We are not even halfway through 2020, yet you can already be certain that this year will remain long in the GAA memory.
Who would have thought that total activity within the country's biggest sporting organisation would have come to such a sudden, chilling and unprecedented cessation?
We are still wallowing in limbo in terms of fixtures, the future is clouded in uncertainty and 'virtual' is now very much a current, although largely unwelcome, buzzword.
However, it is not all gloom and doom. Within a 24-hour period last the week, word filtered through that a new GAA club had been set up in east Belfast and that efforts could be made to establish a 'Team Ulster' to compete in the All-Ireland Senior Hurling Championship.
More than 30 years have elapsed since Antrim last represented the province in the All-Ireland Final. They lost to a Nicky English-inspired Tipperary side on that occasion in 1989.
Since then, Ulster has had no say whatsoever in the destination of the Liam MacCarthy Cup.
Despite this record, I would be prepared to hail the possibility of a specially selected Team Ulster.
I accept that Antrim are still perceived as the power base of the sport in the province, with Derry and Down also enjoying some status. Teams such as Tyrone, Donegal and Armagh have sampled less of the limelight.
But let's be brutally frank here: there is no possibility of any Ulster side reaching or winning the All-Ireland Final for the foreseeable future.
This might sound harsh, but I see it as an irrefutable fact, even if other people have their own ideas.
That's why I would enthusiastically endorse the formation of a Team Ulster. It would participate solely in the All-Ireland Championship proper, while the county teams, as they are currently formulated, would continue to compete in the Allianz League and the Joe McDonagh, Christy Ring and Lory Meagher Cups.
It may well be that there is no precedent for the formation of a Team Ulster, but there have been amalgamations at club tier because of a lack of numbers and to trigger a greater level of competitiveness.
These did the image of the GAA no harm at all.
If I'm going to be honest about it, I have to accept that some 10 or 15 years ago, club amalgamations might have ended in disaster.
But I believe there is currently more tolerance, a greater willingness to embrace change and a real desire for a more marked identity that could lead to amalgamations being encouraged, and I would endorse the launch of a Team Ulster.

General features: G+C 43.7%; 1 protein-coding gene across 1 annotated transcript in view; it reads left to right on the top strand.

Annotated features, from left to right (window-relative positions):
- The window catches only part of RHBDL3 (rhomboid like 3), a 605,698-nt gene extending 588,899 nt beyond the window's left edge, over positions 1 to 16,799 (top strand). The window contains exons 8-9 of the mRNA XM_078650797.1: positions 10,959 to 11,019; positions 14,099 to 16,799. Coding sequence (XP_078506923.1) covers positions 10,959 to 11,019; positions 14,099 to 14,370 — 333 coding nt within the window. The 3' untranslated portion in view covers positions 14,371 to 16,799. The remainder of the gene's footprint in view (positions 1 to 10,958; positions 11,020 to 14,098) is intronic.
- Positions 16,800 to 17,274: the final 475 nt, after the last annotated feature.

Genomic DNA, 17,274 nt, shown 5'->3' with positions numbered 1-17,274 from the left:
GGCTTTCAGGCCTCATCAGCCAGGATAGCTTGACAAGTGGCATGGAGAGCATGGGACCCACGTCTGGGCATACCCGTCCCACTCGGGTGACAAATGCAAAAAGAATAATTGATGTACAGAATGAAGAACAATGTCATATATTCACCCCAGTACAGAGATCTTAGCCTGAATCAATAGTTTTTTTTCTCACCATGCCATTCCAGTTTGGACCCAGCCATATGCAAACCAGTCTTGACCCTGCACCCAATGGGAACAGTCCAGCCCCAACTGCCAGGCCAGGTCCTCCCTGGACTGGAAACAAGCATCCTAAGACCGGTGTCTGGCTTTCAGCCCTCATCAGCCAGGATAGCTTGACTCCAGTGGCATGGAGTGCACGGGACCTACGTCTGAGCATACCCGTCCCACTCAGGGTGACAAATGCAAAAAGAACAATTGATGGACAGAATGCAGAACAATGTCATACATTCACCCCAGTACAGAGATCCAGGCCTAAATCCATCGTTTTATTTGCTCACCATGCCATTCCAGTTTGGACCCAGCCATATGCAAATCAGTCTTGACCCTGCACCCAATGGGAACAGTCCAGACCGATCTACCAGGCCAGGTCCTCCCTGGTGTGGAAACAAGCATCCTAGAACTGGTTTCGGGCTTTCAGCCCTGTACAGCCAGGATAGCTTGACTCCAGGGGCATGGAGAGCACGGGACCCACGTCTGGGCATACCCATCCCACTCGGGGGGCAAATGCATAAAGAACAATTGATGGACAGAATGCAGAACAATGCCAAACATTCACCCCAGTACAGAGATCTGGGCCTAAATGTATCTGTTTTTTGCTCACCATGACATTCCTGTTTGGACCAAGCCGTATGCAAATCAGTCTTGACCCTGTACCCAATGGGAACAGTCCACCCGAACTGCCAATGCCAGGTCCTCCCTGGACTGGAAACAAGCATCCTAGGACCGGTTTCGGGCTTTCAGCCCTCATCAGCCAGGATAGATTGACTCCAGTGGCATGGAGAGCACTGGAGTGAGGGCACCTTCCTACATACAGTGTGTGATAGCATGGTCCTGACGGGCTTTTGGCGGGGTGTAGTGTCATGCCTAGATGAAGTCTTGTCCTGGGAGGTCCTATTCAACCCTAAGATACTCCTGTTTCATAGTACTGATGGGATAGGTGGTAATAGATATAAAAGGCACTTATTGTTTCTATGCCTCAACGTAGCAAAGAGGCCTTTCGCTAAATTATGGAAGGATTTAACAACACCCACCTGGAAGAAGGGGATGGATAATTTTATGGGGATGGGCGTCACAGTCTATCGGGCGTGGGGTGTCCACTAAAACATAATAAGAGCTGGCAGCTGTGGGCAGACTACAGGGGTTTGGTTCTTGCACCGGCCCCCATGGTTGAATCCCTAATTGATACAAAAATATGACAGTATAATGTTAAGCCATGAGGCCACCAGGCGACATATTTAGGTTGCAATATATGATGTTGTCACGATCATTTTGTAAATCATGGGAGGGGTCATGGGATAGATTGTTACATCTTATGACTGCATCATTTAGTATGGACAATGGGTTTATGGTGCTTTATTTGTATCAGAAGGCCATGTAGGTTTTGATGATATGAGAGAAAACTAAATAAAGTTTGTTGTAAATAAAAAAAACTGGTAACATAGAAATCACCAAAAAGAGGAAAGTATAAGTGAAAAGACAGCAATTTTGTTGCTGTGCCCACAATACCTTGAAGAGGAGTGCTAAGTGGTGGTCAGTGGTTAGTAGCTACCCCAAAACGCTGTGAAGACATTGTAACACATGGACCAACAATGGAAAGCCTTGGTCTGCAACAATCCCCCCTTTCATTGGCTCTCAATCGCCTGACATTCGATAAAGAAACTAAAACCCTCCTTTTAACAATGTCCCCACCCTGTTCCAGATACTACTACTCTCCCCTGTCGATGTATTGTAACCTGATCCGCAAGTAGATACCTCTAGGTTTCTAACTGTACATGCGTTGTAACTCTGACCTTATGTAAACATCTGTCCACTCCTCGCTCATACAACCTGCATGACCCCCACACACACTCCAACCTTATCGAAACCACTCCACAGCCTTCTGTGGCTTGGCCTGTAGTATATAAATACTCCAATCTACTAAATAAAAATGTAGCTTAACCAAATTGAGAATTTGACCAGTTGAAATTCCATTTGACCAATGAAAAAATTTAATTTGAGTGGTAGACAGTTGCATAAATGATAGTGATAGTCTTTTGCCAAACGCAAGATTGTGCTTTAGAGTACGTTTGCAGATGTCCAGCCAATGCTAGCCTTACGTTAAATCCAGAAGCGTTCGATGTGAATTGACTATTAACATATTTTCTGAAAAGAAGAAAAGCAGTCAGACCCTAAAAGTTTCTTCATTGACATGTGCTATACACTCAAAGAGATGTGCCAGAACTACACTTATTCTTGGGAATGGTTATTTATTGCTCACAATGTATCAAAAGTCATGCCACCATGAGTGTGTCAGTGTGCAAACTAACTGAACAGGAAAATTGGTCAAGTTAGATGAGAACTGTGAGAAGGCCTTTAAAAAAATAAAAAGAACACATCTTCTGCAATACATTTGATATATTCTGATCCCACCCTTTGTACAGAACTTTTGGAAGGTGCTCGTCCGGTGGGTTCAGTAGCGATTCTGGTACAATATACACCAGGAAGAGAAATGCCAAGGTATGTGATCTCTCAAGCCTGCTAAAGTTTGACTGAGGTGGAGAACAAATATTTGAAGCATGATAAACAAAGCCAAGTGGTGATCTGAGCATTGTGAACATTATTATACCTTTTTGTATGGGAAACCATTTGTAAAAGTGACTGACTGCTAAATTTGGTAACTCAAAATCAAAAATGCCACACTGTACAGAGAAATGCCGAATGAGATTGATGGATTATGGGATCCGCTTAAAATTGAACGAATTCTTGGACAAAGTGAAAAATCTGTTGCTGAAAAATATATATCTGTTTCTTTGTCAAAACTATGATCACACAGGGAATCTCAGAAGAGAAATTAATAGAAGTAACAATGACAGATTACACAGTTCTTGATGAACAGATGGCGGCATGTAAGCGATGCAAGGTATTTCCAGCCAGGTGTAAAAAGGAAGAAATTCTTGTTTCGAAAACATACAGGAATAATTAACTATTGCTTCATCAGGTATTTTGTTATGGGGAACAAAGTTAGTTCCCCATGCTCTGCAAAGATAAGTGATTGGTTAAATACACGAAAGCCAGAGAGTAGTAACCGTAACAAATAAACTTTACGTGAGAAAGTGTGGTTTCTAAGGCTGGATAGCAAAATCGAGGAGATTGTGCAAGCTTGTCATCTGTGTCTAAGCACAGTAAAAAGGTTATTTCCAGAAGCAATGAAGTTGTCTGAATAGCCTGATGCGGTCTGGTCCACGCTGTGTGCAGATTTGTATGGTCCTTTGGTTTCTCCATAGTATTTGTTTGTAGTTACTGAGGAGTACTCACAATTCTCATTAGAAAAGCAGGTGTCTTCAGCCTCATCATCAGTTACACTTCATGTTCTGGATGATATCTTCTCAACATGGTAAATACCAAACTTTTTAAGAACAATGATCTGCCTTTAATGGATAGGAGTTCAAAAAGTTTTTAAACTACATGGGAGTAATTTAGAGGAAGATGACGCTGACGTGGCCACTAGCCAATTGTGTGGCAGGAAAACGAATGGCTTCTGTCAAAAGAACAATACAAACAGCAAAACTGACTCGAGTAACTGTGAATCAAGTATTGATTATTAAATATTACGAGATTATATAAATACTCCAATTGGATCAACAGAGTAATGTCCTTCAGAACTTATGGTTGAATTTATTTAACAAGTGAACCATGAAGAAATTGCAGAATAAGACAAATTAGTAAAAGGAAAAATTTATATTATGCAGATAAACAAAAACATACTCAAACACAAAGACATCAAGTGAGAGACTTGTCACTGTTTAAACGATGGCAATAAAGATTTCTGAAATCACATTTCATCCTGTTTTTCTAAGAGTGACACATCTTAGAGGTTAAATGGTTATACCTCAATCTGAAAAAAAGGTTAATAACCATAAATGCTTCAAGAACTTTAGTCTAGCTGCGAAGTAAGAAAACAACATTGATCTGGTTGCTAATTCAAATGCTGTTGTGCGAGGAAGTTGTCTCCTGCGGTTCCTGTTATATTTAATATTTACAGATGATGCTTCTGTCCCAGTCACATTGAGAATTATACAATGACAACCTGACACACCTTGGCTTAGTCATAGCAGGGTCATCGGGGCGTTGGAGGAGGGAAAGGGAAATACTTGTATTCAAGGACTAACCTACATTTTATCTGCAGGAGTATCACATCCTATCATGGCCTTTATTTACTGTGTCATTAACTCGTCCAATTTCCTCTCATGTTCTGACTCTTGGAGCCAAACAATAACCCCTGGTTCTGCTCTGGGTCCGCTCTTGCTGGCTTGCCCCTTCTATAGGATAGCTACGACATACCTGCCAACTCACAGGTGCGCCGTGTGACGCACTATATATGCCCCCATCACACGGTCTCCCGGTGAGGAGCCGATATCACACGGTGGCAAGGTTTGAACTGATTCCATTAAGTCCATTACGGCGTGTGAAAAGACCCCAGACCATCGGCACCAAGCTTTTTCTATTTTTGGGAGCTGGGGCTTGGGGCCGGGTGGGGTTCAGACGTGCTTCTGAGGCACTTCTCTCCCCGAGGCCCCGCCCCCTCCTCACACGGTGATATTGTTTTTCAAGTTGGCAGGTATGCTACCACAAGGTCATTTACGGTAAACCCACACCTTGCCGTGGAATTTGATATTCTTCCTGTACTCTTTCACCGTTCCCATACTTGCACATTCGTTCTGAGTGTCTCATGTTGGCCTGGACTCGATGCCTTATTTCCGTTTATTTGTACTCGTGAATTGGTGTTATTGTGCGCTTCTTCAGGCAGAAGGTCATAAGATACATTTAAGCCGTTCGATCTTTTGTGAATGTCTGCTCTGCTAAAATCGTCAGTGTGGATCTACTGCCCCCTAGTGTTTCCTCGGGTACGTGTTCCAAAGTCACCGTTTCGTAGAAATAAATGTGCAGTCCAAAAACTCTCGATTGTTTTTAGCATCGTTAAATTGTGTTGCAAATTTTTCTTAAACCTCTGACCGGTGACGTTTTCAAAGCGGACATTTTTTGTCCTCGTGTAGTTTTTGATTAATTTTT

I don't think parochial rivalry is as intense as it used to be - young people don't appear to harbour the bitterness of their forefathers.
There is an acceptance that thinking outside the box is essential, and this is certainly the case when it comes to enhancing the profile of Ulster hurling.
It has been shown that latter-day amalgamations can work out at club level, so why should this not be the case at inter-county level?
It goes without saying that if Team Ulster were created tomorrow, the majority of the line-up would come from Antrim.
However, I am convinced that Derry, Down, Donegal, Tyrone and Armagh would be capable of offering viable candidates for selection.
While Antrim would provide certain candidates in Neil McManus and James McNaughton, Derry duo Chrissy McKaigue and Brendan Rogers, Tyrone sharpshooter Damien Casey, Armagh's Nathan Currie and Ryan Gaffney and Down's Oisin McManus and Conor Woods could prove worthy contenders, along with Donegal's Declan Coulter.
With the proper management structure in place, a strong backroom team and lashings of goodwill, there is no doubt that Team Ulster could in time make an impact, and I feel that the concept would be willingly embraced by potential sponsors.
Can you imagine such a team meeting Galway, Cork, Wexford or Limerick in an All-Ireland Semi-Final? Such a contest would, I feel, spark tremendous interest.
I am deliberately leaving the real big guns, such as Tipperary and Kilkenny, out of the equation for now. Rome wasn't built in a day, after all.
For a long time now, Antrim have been Ulster's great white hope when it comes to top tier All-Ireland Senior Hurling Championship action, but by and large they have remained also-rans.
As things stand, there is little to no chance that any Ulster side will make an impact in elite hurling. This being the case, desperate times call for desperate measures, so perhaps it's time for Team Ulster to make its bow.